Equine Welfare

**The short version of this article was posted to the PATH Intl. Equine Managers Facebook page and it was requested of the author that she expand the content and make it available to all the PATH Intl. membership.  So, here it is in its expanded version.

Jenny Nell Hartung, Member of the PATH Intl. Equine Welfare Committee

Keeping Our Horses Happy, Healthy and Sane: One Center’s Approach to Equine Management

By Kristen Marcus

Children, Horses and Adults in PartnerShip (CHAPS) is a small program in Sheridan, Wyoming. Our modest herd of 11 horses is made up of 3 American Quarter Horses, 2 Paint horses, 2 Percherons, 2 Haflingers and 2 Belgians. 

Our management program has two primary focuses:  provide top quality care and comfort to our horses and be efficient and economical in our care. 

As anyone in this field knows, this work can be incredibly grueling on the horse’s body, but also on the mind.  We feel our horses will perform to the best of their ability as long as we go above and beyond meeting basic needs. Of course, we make sure they have water, feed, a safe space to live and are handled safely.  But what could we do to improve attitude, energy and focus in our horses?

  1. Our horses are fed high quality feed year-round. The horses that require very little upkeep are fed, quite literally, a handful of Omolene 200 once a day with MSM joint supplement and aloe juice.  

This allows us to put eyes on each horse every morning to determine if his attitude is good, his appetite is good, he is not injured and provides preventative care to the joints and digestive system.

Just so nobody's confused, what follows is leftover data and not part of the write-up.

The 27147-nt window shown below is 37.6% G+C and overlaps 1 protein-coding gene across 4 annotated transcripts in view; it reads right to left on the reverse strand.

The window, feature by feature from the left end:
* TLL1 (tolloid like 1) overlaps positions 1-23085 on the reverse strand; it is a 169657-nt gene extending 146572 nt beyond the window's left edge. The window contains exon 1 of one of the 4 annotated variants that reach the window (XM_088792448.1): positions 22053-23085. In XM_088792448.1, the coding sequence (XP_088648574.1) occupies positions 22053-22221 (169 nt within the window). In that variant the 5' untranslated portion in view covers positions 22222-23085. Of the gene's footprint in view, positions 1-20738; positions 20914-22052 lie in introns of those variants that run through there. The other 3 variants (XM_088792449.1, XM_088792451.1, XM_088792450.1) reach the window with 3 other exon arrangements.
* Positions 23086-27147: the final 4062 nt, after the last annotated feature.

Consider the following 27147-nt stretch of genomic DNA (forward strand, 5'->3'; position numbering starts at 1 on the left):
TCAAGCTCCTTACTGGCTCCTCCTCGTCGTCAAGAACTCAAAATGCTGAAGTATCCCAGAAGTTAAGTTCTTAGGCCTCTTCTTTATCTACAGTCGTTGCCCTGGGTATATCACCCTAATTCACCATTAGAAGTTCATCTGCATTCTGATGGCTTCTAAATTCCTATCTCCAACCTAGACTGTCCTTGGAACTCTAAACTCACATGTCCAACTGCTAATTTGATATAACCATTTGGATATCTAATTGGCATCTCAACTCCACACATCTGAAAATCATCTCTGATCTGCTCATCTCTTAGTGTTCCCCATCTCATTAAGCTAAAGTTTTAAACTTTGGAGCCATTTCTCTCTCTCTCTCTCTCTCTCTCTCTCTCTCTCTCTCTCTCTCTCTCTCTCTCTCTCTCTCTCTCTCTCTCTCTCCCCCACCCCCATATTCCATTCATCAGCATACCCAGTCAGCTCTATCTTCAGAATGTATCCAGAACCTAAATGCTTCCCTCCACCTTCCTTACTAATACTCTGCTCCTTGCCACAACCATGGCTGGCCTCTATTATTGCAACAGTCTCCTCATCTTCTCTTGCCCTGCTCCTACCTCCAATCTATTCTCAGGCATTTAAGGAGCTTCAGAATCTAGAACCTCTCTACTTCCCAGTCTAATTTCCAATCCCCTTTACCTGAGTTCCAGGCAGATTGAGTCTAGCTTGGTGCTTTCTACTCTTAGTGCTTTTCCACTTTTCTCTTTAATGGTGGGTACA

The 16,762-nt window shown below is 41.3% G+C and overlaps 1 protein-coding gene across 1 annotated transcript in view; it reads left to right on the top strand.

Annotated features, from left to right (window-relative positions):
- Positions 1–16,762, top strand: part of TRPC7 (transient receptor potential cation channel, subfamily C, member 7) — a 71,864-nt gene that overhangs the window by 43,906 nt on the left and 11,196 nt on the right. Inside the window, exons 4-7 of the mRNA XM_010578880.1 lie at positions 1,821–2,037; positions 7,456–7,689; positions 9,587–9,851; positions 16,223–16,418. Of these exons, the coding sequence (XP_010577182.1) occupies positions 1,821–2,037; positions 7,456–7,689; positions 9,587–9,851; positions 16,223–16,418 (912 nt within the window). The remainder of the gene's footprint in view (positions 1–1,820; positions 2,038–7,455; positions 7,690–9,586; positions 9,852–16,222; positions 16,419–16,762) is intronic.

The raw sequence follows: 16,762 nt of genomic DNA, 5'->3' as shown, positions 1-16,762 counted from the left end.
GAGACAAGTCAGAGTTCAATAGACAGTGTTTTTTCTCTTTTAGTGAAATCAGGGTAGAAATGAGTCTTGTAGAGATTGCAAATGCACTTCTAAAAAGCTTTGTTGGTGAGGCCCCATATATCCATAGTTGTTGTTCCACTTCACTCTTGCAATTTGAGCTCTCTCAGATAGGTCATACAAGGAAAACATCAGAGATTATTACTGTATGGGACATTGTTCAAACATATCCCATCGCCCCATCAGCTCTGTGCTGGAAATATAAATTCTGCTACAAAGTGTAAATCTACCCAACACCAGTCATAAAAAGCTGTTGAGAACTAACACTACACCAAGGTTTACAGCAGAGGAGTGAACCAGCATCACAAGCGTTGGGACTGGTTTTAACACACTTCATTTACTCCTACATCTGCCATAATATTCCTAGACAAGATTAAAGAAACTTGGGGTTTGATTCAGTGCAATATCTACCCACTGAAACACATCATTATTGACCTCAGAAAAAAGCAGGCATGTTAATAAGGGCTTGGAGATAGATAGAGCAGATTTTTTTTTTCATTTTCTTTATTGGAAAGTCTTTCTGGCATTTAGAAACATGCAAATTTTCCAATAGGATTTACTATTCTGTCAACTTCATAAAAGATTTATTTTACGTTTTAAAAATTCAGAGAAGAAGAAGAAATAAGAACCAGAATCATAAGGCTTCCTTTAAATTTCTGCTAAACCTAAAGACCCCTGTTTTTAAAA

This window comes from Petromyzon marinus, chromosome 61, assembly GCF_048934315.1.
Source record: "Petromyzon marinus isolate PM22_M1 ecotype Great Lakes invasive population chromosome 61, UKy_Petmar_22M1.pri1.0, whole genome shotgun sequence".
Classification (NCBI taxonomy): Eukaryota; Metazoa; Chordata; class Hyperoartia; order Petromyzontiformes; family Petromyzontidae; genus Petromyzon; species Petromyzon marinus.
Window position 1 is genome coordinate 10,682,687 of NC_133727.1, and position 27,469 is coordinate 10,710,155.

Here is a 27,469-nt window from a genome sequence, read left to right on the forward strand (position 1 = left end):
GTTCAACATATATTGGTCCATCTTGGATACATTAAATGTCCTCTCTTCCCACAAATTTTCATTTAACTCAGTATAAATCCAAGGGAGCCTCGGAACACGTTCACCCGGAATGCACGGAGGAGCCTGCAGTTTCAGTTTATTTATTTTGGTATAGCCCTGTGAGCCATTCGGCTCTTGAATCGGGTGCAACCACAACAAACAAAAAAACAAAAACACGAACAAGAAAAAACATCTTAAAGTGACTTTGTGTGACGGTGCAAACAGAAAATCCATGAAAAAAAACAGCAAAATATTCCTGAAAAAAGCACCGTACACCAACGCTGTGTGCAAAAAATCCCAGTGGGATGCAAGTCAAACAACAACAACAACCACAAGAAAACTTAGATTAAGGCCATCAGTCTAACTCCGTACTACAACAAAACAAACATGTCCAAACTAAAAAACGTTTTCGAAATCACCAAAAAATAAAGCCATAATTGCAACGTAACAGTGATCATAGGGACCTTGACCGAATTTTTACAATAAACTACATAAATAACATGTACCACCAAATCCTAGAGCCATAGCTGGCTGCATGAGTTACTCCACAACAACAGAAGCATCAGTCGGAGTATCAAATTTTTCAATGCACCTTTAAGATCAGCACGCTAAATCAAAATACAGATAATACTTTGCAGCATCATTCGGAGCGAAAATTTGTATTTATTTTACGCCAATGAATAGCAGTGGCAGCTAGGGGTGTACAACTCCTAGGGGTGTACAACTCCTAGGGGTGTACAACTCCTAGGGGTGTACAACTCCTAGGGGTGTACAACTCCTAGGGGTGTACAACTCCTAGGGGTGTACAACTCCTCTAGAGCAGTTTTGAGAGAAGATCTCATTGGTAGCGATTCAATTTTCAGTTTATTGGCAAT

The horses that require more care to maintain body condition are fed either Purina Senior or Total Equine along with MSM joint supplement and aloe juice.  We find these feeds keep our horses sleek and healthy without having to feed large amounts of concentrate.

Our horses are also out in pasture 24/7/365 except for working or extreme weather. Each pasture has access to a water tank as well as natural running water, shade trees and terrain to keep those joints moving.  Access to grass all year ensures the digestive system is being fed as nature intended and it cuts down on vices and bad attitudes.  

We never single out a horse unless he is sick or injured.  Horses are herd animals so they live in a herd or herds to maintain the social structure they need and crave.

  1. Our horses are scored for body condition every 30 days to ensure our feeding program is effective and our horses are in peak condition. With draft breeds, this can be difficult as they are prone to heavier body conditions.
  2. Our horses are fitted for saddles every 12 weeks. Due to season/feed change, the horses’ body conditions change making it easy for a saddle to become uncomfortable.  Because we monitor their body condition so closely, we find most of the horses can wear the same saddles all year.  However, horses are individuals and a few lay fat differently, making the fitting of saddles different at different times of the year.